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It’s that time of year again for parents to sign their children up for spring sports, and we’ve got some tips for how you can help your little one prevent any injuries for the upcoming season.

We recommend that all athletes participate in a pre-participation sport physical examination. These physicals help inform athletes if they have any potential physical problems.

The most common sports injuries for young athletes are knee and elbow injuries. These injuries are common for younger athletes due to the constant, repetitive stress that is used on developing muscle-bone units. In order to achieve performance longevity, there are three major things that all athletes must focus on: proper stretching before events, nutrition and sleep.

Stretching before and after exercises has proven to diminish chances of injuries by improving athletes’ flexibility. The following stretches are recommended by multiple doctors: forward lunges, side lunges, legs cross-over stretch, standing squad stretch, seat straddle lotus, seat side straddle and knees to chest while laying on back stretch.

Each stretch should be held for 10 seconds and repeated three times. These should be done carefully; speed is not important.

It is key to your child’s health that they get a well-balanced meal featuring protein, carbohydrates, vitamins and minerals. Some examples of good meals to feed your athlete are bananas and low-fat yogurt with granola for breakfast, a turkey sandwich on whole-wheat bread with fruit on the side for lunch, and grilled chicken breasts with steamed rice and vegetables for dinner.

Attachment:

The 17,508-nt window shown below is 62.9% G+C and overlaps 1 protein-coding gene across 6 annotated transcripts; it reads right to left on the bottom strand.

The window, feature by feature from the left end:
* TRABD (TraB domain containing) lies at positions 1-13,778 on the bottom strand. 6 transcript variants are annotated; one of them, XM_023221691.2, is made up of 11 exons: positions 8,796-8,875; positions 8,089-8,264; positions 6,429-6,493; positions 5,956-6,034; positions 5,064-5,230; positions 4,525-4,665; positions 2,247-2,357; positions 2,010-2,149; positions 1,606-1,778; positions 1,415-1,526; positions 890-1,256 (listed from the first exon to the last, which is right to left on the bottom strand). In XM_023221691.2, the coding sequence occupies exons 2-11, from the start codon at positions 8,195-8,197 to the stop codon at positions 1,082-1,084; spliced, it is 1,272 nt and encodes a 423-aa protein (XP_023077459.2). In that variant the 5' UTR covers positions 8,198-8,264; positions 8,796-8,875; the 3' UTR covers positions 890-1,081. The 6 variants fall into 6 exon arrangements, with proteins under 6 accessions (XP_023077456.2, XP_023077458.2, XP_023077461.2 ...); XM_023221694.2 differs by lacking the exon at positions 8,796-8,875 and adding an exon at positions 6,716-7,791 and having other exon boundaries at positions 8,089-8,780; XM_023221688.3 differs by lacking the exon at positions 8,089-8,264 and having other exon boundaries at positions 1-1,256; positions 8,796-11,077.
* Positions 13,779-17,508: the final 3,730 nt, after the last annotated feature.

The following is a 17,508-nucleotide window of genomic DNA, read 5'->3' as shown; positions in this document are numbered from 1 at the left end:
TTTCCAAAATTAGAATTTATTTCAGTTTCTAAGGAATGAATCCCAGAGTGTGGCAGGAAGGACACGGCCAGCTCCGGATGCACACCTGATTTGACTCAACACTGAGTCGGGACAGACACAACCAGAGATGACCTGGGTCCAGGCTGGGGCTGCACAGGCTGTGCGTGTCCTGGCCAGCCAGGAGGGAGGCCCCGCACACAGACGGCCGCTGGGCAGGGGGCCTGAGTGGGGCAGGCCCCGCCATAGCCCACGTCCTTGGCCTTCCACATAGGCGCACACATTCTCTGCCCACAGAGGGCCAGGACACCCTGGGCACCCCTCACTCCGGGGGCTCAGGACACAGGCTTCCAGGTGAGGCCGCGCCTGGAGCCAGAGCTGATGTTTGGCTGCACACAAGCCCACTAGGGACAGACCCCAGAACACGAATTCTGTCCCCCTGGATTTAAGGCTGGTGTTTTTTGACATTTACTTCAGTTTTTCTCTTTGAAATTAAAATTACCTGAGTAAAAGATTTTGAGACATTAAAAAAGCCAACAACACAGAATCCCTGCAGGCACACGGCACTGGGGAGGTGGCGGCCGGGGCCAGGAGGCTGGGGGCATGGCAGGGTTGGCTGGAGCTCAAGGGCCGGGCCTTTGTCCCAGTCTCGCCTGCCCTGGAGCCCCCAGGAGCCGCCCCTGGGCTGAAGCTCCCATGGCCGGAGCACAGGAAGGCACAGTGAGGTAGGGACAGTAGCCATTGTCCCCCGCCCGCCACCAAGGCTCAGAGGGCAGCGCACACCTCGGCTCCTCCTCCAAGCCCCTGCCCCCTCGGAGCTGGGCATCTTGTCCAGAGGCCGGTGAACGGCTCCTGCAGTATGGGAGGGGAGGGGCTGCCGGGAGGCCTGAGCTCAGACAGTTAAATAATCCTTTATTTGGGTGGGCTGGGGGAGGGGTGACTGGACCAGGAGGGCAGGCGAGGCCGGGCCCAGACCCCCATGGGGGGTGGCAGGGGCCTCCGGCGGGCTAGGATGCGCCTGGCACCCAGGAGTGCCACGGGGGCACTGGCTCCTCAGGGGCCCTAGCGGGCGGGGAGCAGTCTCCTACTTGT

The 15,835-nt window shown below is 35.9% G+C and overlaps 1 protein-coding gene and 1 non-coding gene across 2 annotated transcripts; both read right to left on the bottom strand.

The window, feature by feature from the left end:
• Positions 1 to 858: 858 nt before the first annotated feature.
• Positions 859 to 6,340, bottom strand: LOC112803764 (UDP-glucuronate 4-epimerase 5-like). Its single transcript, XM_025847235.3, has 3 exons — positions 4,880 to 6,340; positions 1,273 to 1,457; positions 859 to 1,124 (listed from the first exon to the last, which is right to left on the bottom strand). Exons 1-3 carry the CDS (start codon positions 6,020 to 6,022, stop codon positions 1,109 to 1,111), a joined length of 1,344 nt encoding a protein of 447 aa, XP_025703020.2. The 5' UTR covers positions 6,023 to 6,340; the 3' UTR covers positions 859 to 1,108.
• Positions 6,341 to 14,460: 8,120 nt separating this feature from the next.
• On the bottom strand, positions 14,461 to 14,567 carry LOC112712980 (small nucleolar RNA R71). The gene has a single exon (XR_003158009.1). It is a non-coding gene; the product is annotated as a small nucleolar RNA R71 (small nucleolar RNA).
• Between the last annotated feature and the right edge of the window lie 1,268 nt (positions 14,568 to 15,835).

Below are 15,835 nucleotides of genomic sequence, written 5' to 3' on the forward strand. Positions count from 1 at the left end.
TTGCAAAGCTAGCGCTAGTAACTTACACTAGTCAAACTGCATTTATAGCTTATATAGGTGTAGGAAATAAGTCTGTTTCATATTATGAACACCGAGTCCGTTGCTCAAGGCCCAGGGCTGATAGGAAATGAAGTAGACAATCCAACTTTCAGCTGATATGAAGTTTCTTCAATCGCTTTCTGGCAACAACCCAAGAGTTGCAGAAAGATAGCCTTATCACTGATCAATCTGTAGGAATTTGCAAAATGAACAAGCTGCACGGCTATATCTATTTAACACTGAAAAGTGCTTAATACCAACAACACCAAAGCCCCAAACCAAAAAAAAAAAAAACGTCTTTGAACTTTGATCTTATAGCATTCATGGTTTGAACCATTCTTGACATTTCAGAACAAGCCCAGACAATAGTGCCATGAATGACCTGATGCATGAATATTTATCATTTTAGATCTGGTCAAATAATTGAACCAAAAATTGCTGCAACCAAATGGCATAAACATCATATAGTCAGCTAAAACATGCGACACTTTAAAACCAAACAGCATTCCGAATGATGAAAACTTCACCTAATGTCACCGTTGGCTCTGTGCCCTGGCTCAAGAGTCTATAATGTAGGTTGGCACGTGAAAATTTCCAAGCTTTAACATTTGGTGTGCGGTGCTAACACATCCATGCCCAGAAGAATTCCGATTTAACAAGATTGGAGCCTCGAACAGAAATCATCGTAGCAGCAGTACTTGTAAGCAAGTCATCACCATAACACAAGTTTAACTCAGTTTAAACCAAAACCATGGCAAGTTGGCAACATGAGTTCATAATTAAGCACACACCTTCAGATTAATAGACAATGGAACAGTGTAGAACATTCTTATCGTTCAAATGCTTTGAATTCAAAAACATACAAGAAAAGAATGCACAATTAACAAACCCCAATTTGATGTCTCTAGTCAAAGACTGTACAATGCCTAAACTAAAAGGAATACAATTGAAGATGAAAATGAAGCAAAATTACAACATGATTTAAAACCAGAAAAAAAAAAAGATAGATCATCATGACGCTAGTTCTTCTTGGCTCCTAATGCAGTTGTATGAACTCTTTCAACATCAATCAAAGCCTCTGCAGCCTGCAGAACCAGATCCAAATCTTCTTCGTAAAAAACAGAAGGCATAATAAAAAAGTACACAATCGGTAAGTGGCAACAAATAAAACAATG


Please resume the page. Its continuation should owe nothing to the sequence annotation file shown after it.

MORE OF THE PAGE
Doctors recommend eating a light meal or snack that has easy to digest carbohydrate foods like peanut butter crackers, if the athletes are hungry within three hours of a game or practice. It’s also very important that young athletes drink plenty of fluids in order to prevent dehydration.

Sleep is extremely important to an athlete’s performance. It has become so important to athletes that professional teams such as the Vancouver Canucks, are now using fatigue measurement technology to ensure that enough sleep is integrated into athlete training systems. According to multiple studies, children between the ages of 6-13 should get nine to 11 hours of sleep every night. People between the ages of 14-17 years old on the other hand should only get eight to 10 hours of sleep.

Although there is always a risk of injuries occurring when competing in athletic activities, the benefits of sports participation extremely outweighs the small risk for injuries. Studies show that people who participate in sports at a young age tend to improve their social skills, raise their self-esteem, perform better academically and achieve better lifelong health.

Hopefully these injury preventing tips have helped prepare you for the fast approaching spring season, and we wish all sport athletes a fun, healthy, and memorable upcoming season.

Orthopedic Institute of Pennsylvania has eight locations, including in Camp Hill and Carlisle, and submits a monthly column for Thrive. Visit www.oip.com.

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